Of Bonds

Next Sunday is the Super Bowl. People gather together in different parts of the country to watch the top teams from the two divisions face off against each other. There’s food and laughs and yelling at the television. Sometimes there’s trash talk. Sometimes there’s betting. Many families have the tradition of watching this yearly event. It’s a big deal who gets to sing the National Anthem and who gets to perform at halftime. Often fathers and sons bond over the sport.

My brother and I watched a lot of sports when we were growing up. We learned names and stats; we executed plays with the nextdoor neighbors. When we played inside, I was the quarterback and Frank was the wide receiver. I’d throw his teddy bear toward the couch and Frank would make a diving catch and land on the couch for a touchdown.

Last year Reilly and I watched the Super Bowl at one of his friend’s house. There were burritos and other finger foods and a general lightheartedness within the group. The game went on as scheduled.

As I try to recall details from a year ago, the only thing I can remember is seeing a news ticker run at the bottom of the screen while the game continued playing. I was reading that Josh Powell had retrieved his sons from their grandfather. He locked his children and himself in their house in Washington state. He caused the house to explode, killing himself and his sons. He destroyed any knowledge of the truth of the disappearance and death of his wife, the mother of their sons.

If I think hard enough, I can remember who won the Super Bowl last year. It doesn’t matter who sang the National Anthem, who performed at halftime. Many families and friends had gathered together to enjoy each other’s company, to relish relationships. As much as I try to understand what kind of bond Scott Powell thought he had with his sons, I can’t.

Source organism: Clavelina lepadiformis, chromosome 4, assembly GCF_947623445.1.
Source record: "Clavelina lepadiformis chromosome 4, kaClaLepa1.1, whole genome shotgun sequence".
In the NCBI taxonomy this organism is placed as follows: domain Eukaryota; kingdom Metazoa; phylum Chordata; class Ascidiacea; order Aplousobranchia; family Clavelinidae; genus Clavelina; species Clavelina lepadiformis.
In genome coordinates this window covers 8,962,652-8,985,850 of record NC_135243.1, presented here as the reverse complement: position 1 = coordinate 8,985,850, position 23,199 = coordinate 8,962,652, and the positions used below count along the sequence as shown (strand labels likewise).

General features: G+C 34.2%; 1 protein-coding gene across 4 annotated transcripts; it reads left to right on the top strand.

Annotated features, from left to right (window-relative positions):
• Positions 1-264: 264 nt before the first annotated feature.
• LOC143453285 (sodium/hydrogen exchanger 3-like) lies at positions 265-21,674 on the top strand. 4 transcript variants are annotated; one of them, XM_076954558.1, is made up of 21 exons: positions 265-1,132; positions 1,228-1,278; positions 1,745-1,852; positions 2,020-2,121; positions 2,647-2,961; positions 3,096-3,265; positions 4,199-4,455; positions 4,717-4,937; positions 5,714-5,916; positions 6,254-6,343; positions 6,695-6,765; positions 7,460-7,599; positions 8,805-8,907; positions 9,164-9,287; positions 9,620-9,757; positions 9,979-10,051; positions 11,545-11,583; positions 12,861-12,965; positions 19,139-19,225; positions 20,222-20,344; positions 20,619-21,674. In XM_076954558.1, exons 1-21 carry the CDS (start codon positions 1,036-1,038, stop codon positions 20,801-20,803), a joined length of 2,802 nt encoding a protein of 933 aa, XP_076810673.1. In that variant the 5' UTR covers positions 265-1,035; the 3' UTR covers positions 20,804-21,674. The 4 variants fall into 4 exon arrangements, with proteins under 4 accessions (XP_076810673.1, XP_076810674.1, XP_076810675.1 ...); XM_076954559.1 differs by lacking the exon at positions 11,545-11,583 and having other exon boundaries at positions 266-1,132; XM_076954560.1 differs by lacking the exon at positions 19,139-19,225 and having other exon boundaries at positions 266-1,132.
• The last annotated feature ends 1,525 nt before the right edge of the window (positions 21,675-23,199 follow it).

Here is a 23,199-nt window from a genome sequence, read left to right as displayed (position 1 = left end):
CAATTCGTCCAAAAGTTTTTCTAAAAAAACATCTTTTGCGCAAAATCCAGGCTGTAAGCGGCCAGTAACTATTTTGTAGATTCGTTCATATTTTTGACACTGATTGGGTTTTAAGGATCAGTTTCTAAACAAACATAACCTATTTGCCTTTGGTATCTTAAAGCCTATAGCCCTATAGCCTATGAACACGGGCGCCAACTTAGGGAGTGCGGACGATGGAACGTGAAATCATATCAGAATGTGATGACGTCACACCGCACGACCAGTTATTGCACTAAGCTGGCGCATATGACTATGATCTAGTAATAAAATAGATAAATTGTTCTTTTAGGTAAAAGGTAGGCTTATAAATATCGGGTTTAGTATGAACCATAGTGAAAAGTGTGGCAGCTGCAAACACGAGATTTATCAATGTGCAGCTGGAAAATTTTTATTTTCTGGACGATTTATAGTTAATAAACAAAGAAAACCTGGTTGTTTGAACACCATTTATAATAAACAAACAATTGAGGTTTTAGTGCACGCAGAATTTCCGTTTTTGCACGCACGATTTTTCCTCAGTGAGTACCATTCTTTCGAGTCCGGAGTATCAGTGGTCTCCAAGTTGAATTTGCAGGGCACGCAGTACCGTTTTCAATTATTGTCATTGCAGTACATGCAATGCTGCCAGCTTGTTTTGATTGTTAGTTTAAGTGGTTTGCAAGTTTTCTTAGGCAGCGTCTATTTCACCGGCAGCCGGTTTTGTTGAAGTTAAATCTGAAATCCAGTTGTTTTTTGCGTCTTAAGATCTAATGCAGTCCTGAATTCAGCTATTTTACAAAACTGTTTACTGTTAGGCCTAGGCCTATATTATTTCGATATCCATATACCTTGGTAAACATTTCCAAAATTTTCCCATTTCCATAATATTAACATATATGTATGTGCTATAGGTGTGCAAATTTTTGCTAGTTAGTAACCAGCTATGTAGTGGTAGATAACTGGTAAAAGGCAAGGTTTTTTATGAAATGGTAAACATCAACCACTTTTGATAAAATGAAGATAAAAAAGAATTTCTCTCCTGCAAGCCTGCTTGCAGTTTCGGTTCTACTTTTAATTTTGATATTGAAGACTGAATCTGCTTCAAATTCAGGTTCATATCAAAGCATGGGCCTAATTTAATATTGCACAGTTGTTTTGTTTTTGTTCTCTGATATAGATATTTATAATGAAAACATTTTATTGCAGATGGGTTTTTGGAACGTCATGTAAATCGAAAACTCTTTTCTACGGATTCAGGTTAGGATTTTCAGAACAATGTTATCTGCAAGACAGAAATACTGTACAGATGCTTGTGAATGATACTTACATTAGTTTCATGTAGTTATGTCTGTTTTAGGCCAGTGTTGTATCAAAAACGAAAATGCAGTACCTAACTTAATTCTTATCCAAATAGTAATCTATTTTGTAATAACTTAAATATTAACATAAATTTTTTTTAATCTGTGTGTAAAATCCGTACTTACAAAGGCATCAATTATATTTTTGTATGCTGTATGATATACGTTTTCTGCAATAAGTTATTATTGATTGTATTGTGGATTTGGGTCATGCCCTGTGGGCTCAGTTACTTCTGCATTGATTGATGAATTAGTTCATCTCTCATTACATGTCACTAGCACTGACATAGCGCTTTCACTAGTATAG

Neighborhood Sad

This past Sunday at church, the bishop announced from the pulpit that the son of a family in the ward was playing soccer last week and suddenly collapsed. The boy’s family took him to the hospital. The bishop said if anyone spoke Spanish in the ward, the family would appreciate a visit.

Wednesday nights, I go out with the Relief Society presidency to visit women who have recently moved into the ward. We introduce ourselves to these ladies, and we welcome them to the ward and reassure them of our desire to be their friends.

Tonight, while we were getting into the Relief Society president’s car to make some visits, the second counselor reminded me of the bishop’s announcement and said she received an email saying that the boy had passed away. She also said that because the family had spent so much time at the hospital looking after their son, both of the parents lost their jobs. It’s bad enough to have bills you can’t pay for, but for that to add another layer to a pile of grief and sorrow just breaks my heart.

The boy was 11 years old. It’s so much harder to get through sadness without answers or explanation. But I guess that the family isn’t really thinking about getting through it right now so much as feeling it. Feeling helpless, alone, crushed. Feeling angry, lost, numb.

I want to do something for the family, and going to the funeral doesn’t even seem an earnest effort at anything. Donate for the funeral or to a fund until parents can find work? Make them dinner? I want to show support.┬áThere has to be something more, something demonstrative, something that really matters. I’ll have to pray and ask for inspiration, an outlet for compassion or a way stretch out a hand; I need to see how One knows exactly what this family is feeling right now would do.

Now the Important Stuff

Just a few links to get you thinking about how you want to contribute to Haiti relief:

Six Ways Here

To A Specific Orphanage

LDS Church News Release and Link for Donations

And then my friend Ray also suggests not to “put contributions on credit cards. The moneygrubbing banks are still taking their “interchange” cuts on donations. Do it direct to an agency, through 100% donators like grocery stores (Wegmans is beginning their donate-any-amount today), or text the word “Haiti” to 90999 and get every penny to the Red Cross instead of funding some Citibank executive’s bonus.”